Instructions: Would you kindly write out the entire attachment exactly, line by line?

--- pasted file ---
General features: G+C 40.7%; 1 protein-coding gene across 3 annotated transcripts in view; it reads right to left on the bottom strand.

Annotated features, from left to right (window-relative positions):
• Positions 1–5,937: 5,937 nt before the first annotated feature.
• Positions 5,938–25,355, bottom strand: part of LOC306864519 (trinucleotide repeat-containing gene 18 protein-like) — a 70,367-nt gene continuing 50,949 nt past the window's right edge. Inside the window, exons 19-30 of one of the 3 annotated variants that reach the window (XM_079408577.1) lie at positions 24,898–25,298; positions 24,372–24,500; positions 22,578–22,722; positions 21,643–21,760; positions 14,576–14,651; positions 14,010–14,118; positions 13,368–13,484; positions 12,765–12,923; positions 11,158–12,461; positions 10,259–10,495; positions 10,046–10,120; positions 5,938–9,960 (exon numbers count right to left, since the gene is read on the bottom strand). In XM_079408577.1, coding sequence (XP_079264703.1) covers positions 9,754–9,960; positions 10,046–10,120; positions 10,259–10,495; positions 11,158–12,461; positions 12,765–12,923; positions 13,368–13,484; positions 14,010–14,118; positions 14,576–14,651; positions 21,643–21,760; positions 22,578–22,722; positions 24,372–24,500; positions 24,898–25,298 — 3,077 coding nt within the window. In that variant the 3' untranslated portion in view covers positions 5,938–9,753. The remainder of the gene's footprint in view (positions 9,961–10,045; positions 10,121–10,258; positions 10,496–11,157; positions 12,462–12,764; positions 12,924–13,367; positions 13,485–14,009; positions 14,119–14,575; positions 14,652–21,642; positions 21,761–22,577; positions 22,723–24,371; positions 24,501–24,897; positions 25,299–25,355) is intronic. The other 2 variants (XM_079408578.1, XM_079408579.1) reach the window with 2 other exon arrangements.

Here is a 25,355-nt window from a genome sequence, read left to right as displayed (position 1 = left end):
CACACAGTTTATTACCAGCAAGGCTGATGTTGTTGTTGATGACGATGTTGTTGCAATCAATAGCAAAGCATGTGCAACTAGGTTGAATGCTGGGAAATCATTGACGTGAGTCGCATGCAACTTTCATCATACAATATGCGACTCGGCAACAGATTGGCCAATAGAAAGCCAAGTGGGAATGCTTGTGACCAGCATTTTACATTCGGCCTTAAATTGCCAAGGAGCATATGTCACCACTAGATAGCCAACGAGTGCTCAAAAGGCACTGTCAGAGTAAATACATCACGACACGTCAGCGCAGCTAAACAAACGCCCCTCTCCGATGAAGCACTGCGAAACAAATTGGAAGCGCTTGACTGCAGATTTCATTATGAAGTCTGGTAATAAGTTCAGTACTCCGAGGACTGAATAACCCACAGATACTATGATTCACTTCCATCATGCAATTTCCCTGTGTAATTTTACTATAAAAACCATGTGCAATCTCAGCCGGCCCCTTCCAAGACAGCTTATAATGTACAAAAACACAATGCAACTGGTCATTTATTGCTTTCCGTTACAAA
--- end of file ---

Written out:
General features: G+C 40.7%; 1 protein-coding gene across 3 annotated transcripts in view; it reads right to left on the bottom strand.

Annotated features, from left to right (window-relative positions):
• Positions 1–5,937: 5,937 nt before the first annotated feature.
• Positions 5,938–25,355, bottom strand: part of LOC306864519 (trinucleotide repeat-containing gene 18 protein-like) — a 70,367-nt gene continuing 50,949 nt past the window's right edge. Inside the window, exons 19-30 of one of the 3 annotated variants that reach the window (XM_079408577.1) lie at positions 24,898–25,298; positions 24,372–24,500; positions 22,578–22,722; positions 21,643–21,760; positions 14,576–14,651; positions 14,010–14,118; positions 13,368–13,484; positions 12,765–12,923; positions 11,158–12,461; positions 10,259–10,495; positions 10,046–10,120; positions 5,938–9,960 (exon numbers count right to left, since the gene is read on the bottom strand). In XM_079408577.1, coding sequence (XP_079264703.1) covers positions 9,754–9,960; positions 10,046–10,120; positions 10,259–10,495; positions 11,158–12,461; positions 12,765–12,923; positions 13,368–13,484; positions 14,010–14,118; positions 14,576–14,651; positions 21,643–21,760; positions 22,578–22,722; positions 24,372–24,500; positions 24,898–25,298 — 3,077 coding nt within the window. In that variant the 3' untranslated portion in view covers positions 5,938–9,753. The remainder of the gene's footprint in view (positions 9,961–10,045; positions 10,121–10,258; positions 10,496–11,157; positions 12,462–12,764; positions 12,924–13,367; positions 13,485–14,009; positions 14,119–14,575; positions 14,652–21,642; positions 21,761–22,577; positions 22,723–24,371; positions 24,501–24,897; positions 25,299–25,355) is intronic. The other 2 variants (XM_079408578.1, XM_079408579.1) reach the window with 2 other exon arrangements.

Here is a 25,355-nt window from a genome sequence, read left to right as displayed (position 1 = left end):
CACACAGTTTATTACCAGCAAGGCTGATGTTGTTGTTGATGACGATGTTGTTGCAATCAATAGCAAAGCATGTGCAACTAGGTTGAATGCTGGGAAATCATTGACGTGAGTCGCATGCAACTTTCATCATACAATATGCGACTCGGCAACAGATTGGCCAATAGAAAGCCAAGTGGGAATGCTTGTGACCAGCATTTTACATTCGGCCTTAAATTGCCAAGGAGCATATGTCACCACTAGATAGCCAACGAGTGCTCAAAAGGCACTGTCAGAGTAAATACATCACGACACGTCAGCGCAGCTAAACAAACGCCCCTCTCCGATGAAGCACTGCGAAACAAATTGGAAGCGCTTGACTGCAGATTTCATTATGAAGTCTGGTAATAAGTTCAGTACTCCGAGGACTGAATAACCCACAGATACTATGATTCACTTCCATCATGCAATTTCCCTGTGTAATTTTACTATAAAAACCATGTGCAATCTCAGCCGGCCCCTTCCAAGACAGCTTATAATGTACAAAAACACAATGCAACTGGTCATTTATTGCTTTCCGTTACAAA